May 20, 2022

Beef ‘without antibiotics’ tests positive, study finds

April 8, 2022

Some of the beef cattle in an antibiotic-free program tested positive for antibiotics, which could call into question the ‘raised without antibiotics’ label on the products, according to a new study in Science.

Most of the cattle in the study – around 85% – tested negative for the antibiotics. However, 10% came from batches where at least one cow tested positive, and a further 5% came from batches with multiple positive tests.

“These results provide empirical evidence that a significant portion of beef products currently marketed with [raised without antibiotics] the tags are from cattle treated with antibiotics,” the study authors wrote.

Researchers from George Washington University’s Antibiotic Resistance Action Center and Food In-Depth, a food testing company, tested the urine of nearly 700 cows at an abattoir that processes livestock. raised without antibiotics. All cattle were part of an “antibiotic-free” program, with a subset produced under the Global Animal Partnership program, an animal welfare assessment program initiated and used by Whole Foods.

Using a rapid test that screens for 17 commonly administered antibiotics in feed and water, the research team sampled animals from each batch of cattle delivered for processing at the slaughterhouse for seven months. They tested animals from 312 lots and 33 different feedlots, representing about 38,000 cattle or 12% of US beef production raised without antibiotics during the study period.

Researchers found that three feedlots had multiple batches in which all samples tested positive for antibiotics, and four feedlots all had positive samples in a single batch. Additionally, seven feedlots had a positive sample in more than one lot, and 14 had at least one positive animal test.

Overall, batches with at least one positive test represented approximately 15% of cattle raised without antibiotics treated at the slaughterhouse over the seven months. About 26% of cattle slated for the Global Animal Partnership program came from a batch with at least one positive test.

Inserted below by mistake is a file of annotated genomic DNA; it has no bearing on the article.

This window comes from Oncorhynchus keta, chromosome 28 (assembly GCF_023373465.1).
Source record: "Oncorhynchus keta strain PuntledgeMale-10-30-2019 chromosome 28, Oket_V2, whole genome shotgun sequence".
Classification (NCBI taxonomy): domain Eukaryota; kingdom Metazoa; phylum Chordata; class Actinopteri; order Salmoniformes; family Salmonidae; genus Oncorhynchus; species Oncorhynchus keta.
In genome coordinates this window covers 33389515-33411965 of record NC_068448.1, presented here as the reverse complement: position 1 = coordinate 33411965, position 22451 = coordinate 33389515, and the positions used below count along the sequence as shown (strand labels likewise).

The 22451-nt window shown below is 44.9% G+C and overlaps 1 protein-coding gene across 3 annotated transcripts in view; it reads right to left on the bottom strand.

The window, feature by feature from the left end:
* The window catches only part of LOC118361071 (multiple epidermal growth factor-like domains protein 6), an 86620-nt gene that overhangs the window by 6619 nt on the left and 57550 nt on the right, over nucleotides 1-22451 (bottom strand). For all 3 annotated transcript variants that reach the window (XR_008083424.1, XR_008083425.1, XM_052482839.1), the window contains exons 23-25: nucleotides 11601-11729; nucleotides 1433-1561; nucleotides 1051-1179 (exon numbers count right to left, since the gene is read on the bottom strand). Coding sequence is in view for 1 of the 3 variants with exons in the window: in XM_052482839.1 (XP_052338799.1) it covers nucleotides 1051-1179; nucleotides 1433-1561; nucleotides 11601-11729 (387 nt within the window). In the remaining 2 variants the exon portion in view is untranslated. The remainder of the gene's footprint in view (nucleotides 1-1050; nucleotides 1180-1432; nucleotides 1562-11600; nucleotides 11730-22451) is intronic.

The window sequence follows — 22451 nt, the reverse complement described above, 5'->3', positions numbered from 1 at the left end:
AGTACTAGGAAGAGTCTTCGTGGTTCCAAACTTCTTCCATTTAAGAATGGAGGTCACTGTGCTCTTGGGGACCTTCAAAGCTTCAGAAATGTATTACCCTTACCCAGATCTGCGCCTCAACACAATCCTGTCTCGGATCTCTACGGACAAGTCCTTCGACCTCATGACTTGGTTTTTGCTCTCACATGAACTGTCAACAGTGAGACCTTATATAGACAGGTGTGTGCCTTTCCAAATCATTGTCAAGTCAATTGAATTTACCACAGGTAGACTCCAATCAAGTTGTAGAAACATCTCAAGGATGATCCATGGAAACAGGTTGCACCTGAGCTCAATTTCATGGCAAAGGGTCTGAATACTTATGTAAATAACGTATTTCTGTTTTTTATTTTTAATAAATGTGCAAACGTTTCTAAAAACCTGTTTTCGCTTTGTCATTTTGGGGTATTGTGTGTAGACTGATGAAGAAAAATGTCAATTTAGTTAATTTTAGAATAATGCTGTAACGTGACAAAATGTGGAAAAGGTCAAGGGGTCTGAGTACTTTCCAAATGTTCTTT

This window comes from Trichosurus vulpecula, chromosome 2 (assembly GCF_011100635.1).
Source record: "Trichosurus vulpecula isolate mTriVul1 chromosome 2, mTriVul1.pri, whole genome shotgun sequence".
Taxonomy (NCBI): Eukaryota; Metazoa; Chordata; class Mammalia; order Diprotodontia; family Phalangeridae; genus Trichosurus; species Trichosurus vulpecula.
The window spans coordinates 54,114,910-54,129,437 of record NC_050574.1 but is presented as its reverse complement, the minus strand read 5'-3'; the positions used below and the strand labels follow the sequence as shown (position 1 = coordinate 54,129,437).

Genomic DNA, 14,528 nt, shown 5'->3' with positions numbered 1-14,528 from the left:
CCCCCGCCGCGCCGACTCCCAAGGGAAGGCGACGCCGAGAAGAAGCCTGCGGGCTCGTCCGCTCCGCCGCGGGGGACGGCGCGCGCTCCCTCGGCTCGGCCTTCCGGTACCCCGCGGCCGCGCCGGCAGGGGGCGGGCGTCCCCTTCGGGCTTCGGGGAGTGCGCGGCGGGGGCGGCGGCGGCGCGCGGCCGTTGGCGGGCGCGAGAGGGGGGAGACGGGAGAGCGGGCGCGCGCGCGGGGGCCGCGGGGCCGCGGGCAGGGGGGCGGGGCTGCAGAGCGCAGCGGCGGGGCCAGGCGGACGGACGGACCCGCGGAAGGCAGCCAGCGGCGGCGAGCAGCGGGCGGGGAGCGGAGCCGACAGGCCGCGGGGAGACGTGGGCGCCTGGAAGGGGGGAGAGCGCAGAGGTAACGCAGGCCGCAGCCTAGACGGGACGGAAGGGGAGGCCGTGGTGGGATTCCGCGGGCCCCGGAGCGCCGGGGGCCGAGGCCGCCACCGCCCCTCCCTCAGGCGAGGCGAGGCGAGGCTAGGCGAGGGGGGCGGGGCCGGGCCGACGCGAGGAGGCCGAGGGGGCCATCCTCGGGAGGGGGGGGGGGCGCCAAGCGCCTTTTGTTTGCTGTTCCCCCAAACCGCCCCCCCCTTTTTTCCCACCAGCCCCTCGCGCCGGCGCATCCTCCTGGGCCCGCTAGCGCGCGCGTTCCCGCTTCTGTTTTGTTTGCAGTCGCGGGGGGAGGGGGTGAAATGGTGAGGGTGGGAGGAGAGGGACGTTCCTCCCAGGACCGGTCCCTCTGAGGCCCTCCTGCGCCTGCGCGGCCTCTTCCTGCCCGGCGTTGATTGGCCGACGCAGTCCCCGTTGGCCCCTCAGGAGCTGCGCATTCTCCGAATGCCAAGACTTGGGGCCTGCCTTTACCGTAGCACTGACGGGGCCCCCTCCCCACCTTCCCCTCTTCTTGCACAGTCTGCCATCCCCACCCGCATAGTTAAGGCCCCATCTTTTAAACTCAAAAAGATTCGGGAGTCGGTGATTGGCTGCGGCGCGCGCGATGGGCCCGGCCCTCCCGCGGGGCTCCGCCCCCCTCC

“These findings suggest that today’s RWA labels lack integrity,” the study authors wrote. “Although our testing has been limited to beef cattle, other meat and poultry sectors are vulnerable to similar incentives.”

The U.S. Department of Agriculture is responsible for monitoring antibiotic use and verifying label claims such as “raised without antibiotics,” according to The Washington Post. A USDA spokesperson told the newspaper that the agency was eager to take a closer look at the study to determine next steps, but said “there is no indication in the study that the meat tested is unfit for consumption”.

The Global Animal Partnership program is also reviewing the results, the newspaper reported.

“It’s difficult to determine the extent of the problem, whether it’s really systemic or whether we have a few bad apples,” said Anne Malleau, the program’s chief executive. The Washington Post.

Whole Foods also said it remained committed to its promise not to contain antibiotics in its beef, Spencer Taylor, the company’s senior sustainability adviser, told the newspaper.

“We have thoroughly reviewed the information made available to us and have no reason to believe that the cattle tested in this study ended up in products in our stores,” Taylor said. “We take compliance very seriously and never hesitate to act if a supplier fails to meet our rigorous quality standards.”

The study authors recommended several policy reforms, including a rigorous USDA verification system to ensure that “raised without antibiotics” claims are accurate.

Under the current system, the USDA designation of “raised without antibiotics” can only go to producers who sign an affidavit and submit documents to support their claims, the newspaper reported. USDA Food Safety and Inspection Services verifies the documentation provided with label requests and may remove the label if there is evidence that the claims are inaccurate.

At the same time, the USDA is testing “maximum residue limits” that focus on levels of antibiotics that pose a danger to human health, rather than zero antibiotics, the newspaper reported.

“For meaningful verification, the USDA should perform or require ongoing empirical on-site testing for antibiotics on a significant number of animals from each lot delivered for processing,” the study authors wrote.

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